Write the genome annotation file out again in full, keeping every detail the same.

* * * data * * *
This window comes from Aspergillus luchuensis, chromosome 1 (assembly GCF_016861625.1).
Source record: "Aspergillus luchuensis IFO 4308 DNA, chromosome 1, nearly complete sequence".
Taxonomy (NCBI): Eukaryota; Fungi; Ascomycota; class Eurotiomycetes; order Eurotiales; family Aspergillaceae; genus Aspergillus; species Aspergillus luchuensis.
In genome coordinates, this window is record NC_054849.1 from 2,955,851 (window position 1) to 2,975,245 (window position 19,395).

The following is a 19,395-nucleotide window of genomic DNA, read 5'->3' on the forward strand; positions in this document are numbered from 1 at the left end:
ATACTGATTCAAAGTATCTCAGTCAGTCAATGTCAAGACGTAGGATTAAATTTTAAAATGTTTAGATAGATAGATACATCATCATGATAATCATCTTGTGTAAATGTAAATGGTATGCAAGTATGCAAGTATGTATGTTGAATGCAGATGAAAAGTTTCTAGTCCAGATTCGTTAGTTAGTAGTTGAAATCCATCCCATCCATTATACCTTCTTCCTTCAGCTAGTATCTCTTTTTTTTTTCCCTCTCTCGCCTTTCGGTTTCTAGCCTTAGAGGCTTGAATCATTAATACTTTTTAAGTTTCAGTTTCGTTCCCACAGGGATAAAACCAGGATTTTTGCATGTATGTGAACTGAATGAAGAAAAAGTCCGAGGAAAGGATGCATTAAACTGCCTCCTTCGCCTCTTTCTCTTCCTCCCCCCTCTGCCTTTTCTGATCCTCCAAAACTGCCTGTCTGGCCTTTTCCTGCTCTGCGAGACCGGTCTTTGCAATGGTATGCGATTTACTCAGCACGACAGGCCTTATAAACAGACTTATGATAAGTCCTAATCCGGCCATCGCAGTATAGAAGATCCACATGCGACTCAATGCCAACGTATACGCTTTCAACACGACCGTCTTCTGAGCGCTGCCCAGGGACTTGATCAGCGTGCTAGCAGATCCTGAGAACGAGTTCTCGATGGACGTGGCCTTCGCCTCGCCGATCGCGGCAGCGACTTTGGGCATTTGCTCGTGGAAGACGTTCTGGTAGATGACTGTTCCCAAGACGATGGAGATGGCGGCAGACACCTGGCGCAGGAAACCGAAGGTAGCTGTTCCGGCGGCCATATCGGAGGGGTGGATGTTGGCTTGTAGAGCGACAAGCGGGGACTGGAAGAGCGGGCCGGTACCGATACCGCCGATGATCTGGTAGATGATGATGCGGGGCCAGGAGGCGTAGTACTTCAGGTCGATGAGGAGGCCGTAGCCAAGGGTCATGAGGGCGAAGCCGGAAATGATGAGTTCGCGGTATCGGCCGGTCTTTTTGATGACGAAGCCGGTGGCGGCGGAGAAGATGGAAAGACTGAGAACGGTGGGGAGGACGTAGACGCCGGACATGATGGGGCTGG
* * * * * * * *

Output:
This window comes from Aspergillus luchuensis, chromosome 1 (assembly GCF_016861625.1).
Source record: "Aspergillus luchuensis IFO 4308 DNA, chromosome 1, nearly complete sequence".
Taxonomy (NCBI): Eukaryota; Fungi; Ascomycota; class Eurotiomycetes; order Eurotiales; family Aspergillaceae; genus Aspergillus; species Aspergillus luchuensis.
In genome coordinates, this window is record NC_054849.1 from 2,955,851 (window position 1) to 2,975,245 (window position 19,395).

The following is a 19,395-nucleotide window of genomic DNA, read 5'->3' on the forward strand; positions in this document are numbered from 1 at the left end:
ATACTGATTCAAAGTATCTCAGTCAGTCAATGTCAAGACGTAGGATTAAATTTTAAAATGTTTAGATAGATAGATACATCATCATGATAATCATCTTGTGTAAATGTAAATGGTATGCAAGTATGCAAGTATGTATGTTGAATGCAGATGAAAAGTTTCTAGTCCAGATTCGTTAGTTAGTAGTTGAAATCCATCCCATCCATTATACCTTCTTCCTTCAGCTAGTATCTCTTTTTTTTTTCCCTCTCTCGCCTTTCGGTTTCTAGCCTTAGAGGCTTGAATCATTAATACTTTTTAAGTTTCAGTTTCGTTCCCACAGGGATAAAACCAGGATTTTTGCATGTATGTGAACTGAATGAAGAAAAAGTCCGAGGAAAGGATGCATTAAACTGCCTCCTTCGCCTCTTTCTCTTCCTCCCCCCTCTGCCTTTTCTGATCCTCCAAAACTGCCTGTCTGGCCTTTTCCTGCTCTGCGAGACCGGTCTTTGCAATGGTATGCGATTTACTCAGCACGACAGGCCTTATAAACAGACTTATGATAAGTCCTAATCCGGCCATCGCAGTATAGAAGATCCACATGCGACTCAATGCCAACGTATACGCTTTCAACACGACCGTCTTCTGAGCGCTGCCCAGGGACTTGATCAGCGTGCTAGCAGATCCTGAGAACGAGTTCTCGATGGACGTGGCCTTCGCCTCGCCGATCGCGGCAGCGACTTTGGGCATTTGCTCGTGGAAGACGTTCTGGTAGATGACTGTTCCCAAGACGATGGAGATGGCGGCAGACACCTGGCGCAGGAAACCGAAGGTAGCTGTTCCGGCGGCCATATCGGAGGGGTGGATGTTGGCTTGTAGAGCGACAAGCGGGGACTGGAAGAGCGGGCCGGTACCGATACCGCCGATGATCTGGTAGATGATGATGCGGGGCCAGGAGGCGTAGTACTTCAGGTCGATGAGGAGGCCGTAGCCAAGGGTCATGAGGGCGAAGCCGGAAATGATGAGTTCGCGGTATCGGCCGGTCTTTTTGATGACGAAGCCGGTGGCGGCGGAGAAGATGGAAAGACTGAGAACGGTGGGGAGGACGTAGACGCCGGACATGATGGGGCTGG